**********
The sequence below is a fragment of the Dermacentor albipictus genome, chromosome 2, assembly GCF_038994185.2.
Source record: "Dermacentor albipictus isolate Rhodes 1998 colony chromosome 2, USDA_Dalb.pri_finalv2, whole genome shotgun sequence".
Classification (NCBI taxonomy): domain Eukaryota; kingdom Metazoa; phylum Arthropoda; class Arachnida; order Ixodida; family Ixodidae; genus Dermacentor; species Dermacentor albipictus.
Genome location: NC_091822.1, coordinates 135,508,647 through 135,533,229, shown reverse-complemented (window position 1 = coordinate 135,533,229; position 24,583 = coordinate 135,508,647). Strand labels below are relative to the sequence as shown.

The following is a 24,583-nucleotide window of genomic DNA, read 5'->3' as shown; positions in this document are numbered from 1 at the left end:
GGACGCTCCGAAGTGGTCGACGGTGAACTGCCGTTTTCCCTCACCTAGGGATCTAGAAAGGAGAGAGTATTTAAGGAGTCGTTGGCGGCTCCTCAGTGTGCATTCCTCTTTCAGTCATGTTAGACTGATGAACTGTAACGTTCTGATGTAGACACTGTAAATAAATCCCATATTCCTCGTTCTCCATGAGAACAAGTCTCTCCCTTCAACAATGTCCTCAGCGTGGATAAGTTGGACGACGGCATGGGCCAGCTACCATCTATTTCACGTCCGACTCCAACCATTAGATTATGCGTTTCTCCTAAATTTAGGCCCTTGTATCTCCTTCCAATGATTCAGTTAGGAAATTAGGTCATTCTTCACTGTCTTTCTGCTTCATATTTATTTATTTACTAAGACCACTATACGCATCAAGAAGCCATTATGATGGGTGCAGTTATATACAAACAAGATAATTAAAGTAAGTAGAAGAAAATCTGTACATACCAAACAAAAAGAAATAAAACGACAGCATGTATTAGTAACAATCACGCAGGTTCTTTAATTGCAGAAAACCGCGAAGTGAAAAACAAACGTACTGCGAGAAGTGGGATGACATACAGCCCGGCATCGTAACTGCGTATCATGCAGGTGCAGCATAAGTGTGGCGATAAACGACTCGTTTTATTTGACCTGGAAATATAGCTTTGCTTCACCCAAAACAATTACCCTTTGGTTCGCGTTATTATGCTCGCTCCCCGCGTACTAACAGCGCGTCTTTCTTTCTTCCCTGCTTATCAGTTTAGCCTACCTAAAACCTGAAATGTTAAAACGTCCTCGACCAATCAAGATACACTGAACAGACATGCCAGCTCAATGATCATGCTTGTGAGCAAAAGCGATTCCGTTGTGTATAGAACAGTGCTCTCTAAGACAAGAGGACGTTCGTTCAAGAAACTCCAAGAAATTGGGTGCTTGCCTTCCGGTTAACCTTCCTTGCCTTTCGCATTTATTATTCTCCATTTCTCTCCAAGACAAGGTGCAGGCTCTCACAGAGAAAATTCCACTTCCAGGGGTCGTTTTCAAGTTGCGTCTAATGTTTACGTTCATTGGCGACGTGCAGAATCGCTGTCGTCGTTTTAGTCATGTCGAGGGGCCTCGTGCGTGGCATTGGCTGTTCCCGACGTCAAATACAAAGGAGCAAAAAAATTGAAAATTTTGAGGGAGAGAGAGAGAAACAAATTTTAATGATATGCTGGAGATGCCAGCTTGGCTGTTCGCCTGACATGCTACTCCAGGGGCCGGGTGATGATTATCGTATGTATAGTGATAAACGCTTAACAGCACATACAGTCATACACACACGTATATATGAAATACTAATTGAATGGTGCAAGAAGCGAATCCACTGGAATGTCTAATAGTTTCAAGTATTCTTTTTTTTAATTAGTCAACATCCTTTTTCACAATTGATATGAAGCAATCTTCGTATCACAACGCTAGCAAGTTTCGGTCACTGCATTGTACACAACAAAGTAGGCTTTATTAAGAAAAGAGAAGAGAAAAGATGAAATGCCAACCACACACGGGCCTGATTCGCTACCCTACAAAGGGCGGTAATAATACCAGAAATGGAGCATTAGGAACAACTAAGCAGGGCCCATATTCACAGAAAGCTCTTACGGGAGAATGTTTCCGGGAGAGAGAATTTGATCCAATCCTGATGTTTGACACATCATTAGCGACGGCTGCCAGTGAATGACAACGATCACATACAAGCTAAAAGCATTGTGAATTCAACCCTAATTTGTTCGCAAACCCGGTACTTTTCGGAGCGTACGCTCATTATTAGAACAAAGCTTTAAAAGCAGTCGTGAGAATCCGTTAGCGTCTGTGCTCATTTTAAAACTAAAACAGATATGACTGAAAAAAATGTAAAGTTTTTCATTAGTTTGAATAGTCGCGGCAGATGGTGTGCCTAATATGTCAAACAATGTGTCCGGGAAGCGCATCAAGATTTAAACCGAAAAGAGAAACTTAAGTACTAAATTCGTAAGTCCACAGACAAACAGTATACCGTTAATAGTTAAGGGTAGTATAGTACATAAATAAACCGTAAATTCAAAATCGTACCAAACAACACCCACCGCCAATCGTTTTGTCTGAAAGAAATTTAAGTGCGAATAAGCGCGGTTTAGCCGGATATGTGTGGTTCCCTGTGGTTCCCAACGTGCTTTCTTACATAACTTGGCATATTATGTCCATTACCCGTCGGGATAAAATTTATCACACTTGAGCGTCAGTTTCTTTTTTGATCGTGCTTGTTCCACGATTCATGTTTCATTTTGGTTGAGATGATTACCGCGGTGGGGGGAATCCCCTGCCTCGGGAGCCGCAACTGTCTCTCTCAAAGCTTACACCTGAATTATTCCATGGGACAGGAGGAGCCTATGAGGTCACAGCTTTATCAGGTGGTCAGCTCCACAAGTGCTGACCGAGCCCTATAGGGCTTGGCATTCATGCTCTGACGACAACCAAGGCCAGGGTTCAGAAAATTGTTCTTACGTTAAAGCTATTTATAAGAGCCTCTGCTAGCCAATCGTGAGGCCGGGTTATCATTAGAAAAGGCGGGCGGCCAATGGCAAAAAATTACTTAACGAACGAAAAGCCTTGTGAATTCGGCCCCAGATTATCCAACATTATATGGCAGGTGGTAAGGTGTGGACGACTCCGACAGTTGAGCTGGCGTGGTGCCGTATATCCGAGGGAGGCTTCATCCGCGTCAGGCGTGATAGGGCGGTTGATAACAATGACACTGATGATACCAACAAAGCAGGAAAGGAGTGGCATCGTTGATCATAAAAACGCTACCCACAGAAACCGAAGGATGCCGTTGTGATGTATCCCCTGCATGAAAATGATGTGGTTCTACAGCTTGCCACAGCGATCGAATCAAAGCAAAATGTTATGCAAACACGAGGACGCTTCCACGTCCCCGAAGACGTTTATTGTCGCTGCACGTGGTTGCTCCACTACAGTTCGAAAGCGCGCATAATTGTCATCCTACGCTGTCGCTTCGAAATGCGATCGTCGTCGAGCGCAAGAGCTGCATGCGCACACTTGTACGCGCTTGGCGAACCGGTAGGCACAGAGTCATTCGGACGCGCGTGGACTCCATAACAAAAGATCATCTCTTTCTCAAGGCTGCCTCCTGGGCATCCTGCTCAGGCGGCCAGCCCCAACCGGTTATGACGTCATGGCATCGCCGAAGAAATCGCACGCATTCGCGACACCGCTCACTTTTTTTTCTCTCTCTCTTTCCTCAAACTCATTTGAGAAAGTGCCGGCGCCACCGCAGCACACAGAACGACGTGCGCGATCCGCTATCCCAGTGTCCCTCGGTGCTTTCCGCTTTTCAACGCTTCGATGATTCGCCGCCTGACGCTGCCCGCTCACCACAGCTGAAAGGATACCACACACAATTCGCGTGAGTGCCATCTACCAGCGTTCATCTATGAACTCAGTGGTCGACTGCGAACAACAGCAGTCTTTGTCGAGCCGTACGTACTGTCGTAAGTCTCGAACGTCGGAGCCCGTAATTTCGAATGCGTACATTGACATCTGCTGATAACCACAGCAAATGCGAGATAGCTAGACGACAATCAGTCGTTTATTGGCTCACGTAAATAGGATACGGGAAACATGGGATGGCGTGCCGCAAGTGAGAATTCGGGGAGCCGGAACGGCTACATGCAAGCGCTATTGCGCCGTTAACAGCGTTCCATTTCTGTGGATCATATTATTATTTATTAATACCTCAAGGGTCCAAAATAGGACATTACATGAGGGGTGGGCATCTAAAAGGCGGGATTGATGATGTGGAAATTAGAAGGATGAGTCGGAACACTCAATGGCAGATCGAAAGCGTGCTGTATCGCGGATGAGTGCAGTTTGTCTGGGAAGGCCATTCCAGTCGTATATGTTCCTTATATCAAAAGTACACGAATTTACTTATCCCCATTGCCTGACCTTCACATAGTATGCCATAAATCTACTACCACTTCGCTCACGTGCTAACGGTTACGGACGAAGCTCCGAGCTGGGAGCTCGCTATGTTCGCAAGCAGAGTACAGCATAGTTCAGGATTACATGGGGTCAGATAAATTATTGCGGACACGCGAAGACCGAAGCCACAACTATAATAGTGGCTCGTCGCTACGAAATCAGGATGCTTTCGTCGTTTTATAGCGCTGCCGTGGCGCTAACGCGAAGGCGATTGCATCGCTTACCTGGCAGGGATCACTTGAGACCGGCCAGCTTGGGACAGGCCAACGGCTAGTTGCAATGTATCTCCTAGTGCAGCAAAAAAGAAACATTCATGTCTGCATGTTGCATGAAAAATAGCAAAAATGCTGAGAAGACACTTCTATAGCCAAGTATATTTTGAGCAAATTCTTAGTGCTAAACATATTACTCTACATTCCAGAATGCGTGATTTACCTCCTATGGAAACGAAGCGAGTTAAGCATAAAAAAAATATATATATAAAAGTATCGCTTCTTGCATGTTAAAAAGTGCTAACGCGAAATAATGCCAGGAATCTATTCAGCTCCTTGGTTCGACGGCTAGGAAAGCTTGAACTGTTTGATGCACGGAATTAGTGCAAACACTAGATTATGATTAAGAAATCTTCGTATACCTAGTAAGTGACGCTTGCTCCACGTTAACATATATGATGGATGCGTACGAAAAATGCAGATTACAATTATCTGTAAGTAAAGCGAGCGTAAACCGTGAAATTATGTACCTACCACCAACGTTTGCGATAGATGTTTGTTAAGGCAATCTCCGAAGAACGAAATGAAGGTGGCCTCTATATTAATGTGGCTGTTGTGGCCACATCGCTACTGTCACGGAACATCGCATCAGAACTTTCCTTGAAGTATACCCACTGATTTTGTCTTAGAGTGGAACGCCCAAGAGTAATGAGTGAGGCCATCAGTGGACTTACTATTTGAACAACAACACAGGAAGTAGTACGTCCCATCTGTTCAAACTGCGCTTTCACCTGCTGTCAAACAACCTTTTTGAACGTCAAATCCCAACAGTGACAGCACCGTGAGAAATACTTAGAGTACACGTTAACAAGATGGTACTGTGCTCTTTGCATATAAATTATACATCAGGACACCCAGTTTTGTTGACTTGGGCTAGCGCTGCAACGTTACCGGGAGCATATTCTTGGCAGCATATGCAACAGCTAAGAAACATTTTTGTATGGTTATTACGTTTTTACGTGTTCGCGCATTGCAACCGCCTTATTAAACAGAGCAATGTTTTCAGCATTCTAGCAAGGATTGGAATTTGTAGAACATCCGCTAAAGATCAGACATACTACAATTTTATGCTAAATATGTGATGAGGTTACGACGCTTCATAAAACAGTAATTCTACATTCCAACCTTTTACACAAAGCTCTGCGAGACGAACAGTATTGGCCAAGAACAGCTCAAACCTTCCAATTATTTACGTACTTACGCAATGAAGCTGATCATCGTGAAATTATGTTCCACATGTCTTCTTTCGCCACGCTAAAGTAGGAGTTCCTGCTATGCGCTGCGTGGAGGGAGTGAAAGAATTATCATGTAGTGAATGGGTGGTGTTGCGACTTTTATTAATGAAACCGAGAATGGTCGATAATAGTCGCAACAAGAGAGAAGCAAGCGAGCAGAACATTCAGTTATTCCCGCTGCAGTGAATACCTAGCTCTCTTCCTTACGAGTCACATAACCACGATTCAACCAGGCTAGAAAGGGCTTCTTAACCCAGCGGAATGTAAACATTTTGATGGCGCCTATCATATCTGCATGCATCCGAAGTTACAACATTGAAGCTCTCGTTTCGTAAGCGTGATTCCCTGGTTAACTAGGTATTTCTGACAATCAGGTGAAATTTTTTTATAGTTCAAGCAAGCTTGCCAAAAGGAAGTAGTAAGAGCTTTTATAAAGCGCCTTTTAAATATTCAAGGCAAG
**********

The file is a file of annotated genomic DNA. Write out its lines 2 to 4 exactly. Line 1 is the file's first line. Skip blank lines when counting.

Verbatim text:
Source record: "Dermacentor albipictus isolate Rhodes 1998 colony chromosome 2, USDA_Dalb.pri_finalv2, whole genome shotgun sequence".
Classification (NCBI taxonomy): domain Eukaryota; kingdom Metazoa; phylum Arthropoda; class Arachnida; order Ixodida; family Ixodidae; genus Dermacentor; species Dermacentor albipictus.
Genome location: NC_091822.1, coordinates 135,508,647 through 135,533,229, shown reverse-complemented (window position 1 = coordinate 135,533,229; position 24,583 = coordinate 135,508,647). Strand labels below are relative to the sequence as shown.